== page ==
Pataakha movie review: Vishal Bhardwaj proves he's a master storyteller with this mischievously quirky film
Way too many directors have managed to capture the essence, dialect and inherent charm of rural India, but Vishal Bhardwaj takes it one step further with Pataakha.
Champa Kumari and Genda Kumari, two fiesty sisters whose love-hate relationship is at the centre of Vishal Bhardwaj's new film Pataakha, personify the adage 'can't live with them, can't live without'.
Champa (Radhika Madan) is the older sister — as reflected by her nickname Badki. And then there's Chutki (Sanya Malhotra) aka Genda aka Marigold, as her English-speaking husband calls her lovingly. While Badki is a tempestuous simpleton who is happy with her beedis, gets along more with cows than humans and aspires to own a dairy one day, Champa is a dreamer, and wants to be a teacher. They live with their father (played by the ever-brilliant Vijay Raaz) in a village in Rajasthan and their lives are driven by a tooth-and-nail sibling rivalry and one-up-(wo)man-ship. Champa and Genda do not get along, and it's the biggest bane of their existence. Throw in a jester — Sunil Grover plays Dipper, a quintessential Vishal Bhardwaj-esque character who is equal parts the narrator and equal parts the cinematic lubricant — and an effortlessly raw and rural setting, and you're sucked into the film's milieu.
Too simple? That's because the premise of Pataakha comes from a short story written by Charan Singh Pathik that is only six pages long. Vishal Bhardwaj's mastery can be seen in the specifics. In how the sisters converse with each other (with venomous expletives and glaring glances) and yet retain agency and gaze. The story of Pataakha meanders from its core of sibling rivalry only when it's trying to explore the sisters' ambition. Their father, husbands, family and even Dipper, are merely the chorus. The humour in the film is accidental and yet topical; like when Champa asks Dipper, right before she enters a film, whether Salman Khan will remove his pants as well, or when Dipper tells Genda's husband to stop being "Trump ke tau" because he's obsessed with English. You'll find yourself giggling when Dipper wants to take a "sulfie" or when Champa's husband calls her Bloody Mary when she gets too angry.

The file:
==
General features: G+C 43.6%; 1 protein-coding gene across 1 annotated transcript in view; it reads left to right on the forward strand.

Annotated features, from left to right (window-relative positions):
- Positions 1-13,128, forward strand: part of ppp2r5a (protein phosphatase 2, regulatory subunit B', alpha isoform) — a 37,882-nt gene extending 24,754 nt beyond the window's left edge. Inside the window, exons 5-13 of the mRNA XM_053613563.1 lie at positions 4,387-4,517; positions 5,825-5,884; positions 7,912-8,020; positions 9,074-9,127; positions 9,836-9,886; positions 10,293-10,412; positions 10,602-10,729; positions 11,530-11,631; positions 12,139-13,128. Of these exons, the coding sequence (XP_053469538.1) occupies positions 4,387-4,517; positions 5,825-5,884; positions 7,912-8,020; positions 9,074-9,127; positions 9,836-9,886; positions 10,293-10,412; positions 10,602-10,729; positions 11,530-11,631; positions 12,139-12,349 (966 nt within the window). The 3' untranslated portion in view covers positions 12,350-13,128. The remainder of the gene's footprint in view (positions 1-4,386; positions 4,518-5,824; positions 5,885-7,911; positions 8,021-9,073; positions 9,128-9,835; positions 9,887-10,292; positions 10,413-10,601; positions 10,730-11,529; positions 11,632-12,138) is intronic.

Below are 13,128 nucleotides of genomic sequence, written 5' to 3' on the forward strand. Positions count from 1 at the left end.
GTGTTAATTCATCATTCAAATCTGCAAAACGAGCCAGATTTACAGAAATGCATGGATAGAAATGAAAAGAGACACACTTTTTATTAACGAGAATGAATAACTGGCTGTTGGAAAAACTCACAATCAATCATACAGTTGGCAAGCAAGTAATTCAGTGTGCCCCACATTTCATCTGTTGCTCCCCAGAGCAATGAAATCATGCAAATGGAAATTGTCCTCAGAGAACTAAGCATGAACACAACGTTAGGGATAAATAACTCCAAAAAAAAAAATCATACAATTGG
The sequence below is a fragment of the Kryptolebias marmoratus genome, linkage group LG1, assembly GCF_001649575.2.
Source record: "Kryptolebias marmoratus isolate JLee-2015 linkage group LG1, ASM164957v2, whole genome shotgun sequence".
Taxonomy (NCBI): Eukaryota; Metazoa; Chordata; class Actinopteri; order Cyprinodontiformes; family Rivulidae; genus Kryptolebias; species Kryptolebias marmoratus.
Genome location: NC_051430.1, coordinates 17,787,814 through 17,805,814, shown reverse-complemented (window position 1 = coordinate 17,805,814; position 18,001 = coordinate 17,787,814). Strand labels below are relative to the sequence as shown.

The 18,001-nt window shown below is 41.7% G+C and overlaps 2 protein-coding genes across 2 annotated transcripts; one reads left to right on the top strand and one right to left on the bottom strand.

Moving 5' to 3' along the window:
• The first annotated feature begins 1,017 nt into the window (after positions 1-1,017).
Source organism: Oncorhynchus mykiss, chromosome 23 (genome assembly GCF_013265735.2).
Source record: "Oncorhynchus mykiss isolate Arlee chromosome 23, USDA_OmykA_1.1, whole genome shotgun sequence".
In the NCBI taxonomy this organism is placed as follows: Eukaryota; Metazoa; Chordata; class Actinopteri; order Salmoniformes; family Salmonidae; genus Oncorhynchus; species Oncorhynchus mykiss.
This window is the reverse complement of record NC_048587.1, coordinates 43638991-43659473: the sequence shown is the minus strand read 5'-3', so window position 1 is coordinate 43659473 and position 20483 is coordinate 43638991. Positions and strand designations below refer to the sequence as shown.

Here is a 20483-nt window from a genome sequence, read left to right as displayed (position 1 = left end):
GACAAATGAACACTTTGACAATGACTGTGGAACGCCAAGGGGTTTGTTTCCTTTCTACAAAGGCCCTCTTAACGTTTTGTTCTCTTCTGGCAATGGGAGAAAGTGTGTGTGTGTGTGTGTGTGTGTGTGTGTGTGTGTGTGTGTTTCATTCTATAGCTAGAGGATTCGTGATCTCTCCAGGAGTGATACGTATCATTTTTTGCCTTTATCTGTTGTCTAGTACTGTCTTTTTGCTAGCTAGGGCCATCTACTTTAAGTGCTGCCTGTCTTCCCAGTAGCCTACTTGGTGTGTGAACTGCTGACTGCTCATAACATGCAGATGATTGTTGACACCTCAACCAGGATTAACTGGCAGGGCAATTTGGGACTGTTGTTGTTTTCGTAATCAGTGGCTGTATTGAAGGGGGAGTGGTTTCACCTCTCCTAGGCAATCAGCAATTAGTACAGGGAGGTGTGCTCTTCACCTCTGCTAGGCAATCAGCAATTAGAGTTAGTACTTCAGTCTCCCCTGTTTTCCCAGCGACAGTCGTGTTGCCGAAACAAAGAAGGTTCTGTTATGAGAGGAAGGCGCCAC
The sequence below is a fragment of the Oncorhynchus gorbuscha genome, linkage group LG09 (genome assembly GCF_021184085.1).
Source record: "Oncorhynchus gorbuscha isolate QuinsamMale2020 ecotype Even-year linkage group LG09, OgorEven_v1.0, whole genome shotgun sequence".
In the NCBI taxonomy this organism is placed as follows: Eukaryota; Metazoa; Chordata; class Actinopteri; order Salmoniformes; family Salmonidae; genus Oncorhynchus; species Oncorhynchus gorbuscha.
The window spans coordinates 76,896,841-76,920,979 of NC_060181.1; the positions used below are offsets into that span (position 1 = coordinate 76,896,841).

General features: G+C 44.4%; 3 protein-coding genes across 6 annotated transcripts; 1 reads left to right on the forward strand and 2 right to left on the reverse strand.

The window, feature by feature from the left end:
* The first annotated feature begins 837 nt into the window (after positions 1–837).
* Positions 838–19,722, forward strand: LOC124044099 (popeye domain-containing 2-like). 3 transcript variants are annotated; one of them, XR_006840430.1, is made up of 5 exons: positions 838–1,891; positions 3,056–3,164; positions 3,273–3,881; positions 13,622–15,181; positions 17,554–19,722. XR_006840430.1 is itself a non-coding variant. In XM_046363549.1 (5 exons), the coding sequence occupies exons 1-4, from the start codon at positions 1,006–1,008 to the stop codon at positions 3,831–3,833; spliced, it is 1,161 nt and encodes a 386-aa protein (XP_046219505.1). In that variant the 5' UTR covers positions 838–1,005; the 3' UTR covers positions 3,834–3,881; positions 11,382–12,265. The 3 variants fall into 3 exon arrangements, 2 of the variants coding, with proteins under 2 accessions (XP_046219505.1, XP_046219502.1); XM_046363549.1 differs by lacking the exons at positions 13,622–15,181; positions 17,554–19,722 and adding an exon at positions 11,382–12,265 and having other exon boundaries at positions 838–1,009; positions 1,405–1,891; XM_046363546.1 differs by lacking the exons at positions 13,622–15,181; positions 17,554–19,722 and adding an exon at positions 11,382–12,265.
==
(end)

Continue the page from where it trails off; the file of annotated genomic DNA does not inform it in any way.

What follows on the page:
Many directors have managed to capture the essence, dialect and inherent charm of rural India, but Vishal Bhardwaj takes it one step further with Pataakha. This is a quirky family film that entertains, and isn't ever melodramatic. I know, I know, "quirky" is an overdone word, like "out-of-the-box" — but if there's a film in recent memory that aptly lives up to both titles, it is Pataakha. Here, take one more label: this is slice-of-life at its best.
But when it comes to Vishal Bhardwaj, can symbolism be far away? The nuanced viewer will search for a deeper meaning through the film, and Bhardwaj teases this in parts.
He compares the two sisters to India and Pakistan, and there are several references to a metaphorical batwaara (split). I can't remember the last time Bollywood gave us a story of two sisters as candid and wholesome as this. This is really their story, and nobody else's. Pataakha also celebrates its more "commercial" moments; the sisters indulge in their fair share of song and dance, and there's a consistent whiff of mischief throughout Pataakha.
Sanya Malhotra and Radhika Madan fit the characters like a glove. Sanya especially stands out as the younger sister, bringing a sense of vulnerability to her performance. Watch out for a scene where she marvels at herself in a mirror while wearing new clothes. Radhika's Badki is the yang in this yin-yang combination; the debutante actor seems to have given this performance her all. And every time Sunil Grover smiles, you want to smile with him.
Pataakha is an oxymoron. It's explosive but subtle; it's emotive but doesn't take itself too seriously as a film. It could have benefited with a tighter edit, but for the most part I couldn't take my eyes away from the screen. Pataakha is an indulgence worth investing in.
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